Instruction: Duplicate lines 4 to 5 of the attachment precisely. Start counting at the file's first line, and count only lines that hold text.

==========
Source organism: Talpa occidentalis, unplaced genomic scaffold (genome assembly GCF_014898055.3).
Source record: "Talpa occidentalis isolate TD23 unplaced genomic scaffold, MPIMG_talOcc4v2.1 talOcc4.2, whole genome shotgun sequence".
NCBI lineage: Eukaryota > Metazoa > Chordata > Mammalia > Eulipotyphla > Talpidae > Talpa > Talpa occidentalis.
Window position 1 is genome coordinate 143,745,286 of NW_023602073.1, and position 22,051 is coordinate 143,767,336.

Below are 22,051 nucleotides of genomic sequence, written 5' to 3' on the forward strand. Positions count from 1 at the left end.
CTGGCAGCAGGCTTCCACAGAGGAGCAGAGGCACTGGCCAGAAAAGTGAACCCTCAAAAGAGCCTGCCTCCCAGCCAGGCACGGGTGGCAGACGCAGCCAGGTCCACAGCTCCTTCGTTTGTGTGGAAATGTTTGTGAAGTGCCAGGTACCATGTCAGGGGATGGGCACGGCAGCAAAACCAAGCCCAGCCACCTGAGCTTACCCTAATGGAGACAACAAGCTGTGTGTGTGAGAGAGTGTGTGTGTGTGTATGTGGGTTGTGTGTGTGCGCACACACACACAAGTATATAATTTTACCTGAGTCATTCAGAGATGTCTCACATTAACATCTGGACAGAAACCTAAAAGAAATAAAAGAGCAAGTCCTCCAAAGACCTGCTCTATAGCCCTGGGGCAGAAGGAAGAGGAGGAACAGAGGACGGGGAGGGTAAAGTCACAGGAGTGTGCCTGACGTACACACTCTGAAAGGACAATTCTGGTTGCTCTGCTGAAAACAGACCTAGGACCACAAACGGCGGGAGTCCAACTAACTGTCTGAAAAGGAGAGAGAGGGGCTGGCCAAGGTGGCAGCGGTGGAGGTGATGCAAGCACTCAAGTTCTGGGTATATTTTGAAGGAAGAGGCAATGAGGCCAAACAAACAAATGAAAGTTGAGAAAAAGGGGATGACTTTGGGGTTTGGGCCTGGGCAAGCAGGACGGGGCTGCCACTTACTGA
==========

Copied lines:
Window position 1 is genome coordinate 143,745,286 of NW_023602073.1, and position 22,051 is coordinate 143,767,336.

Below are 22,051 nucleotides of genomic sequence, written 5' to 3' on the forward strand. Positions count from 1 at the left end.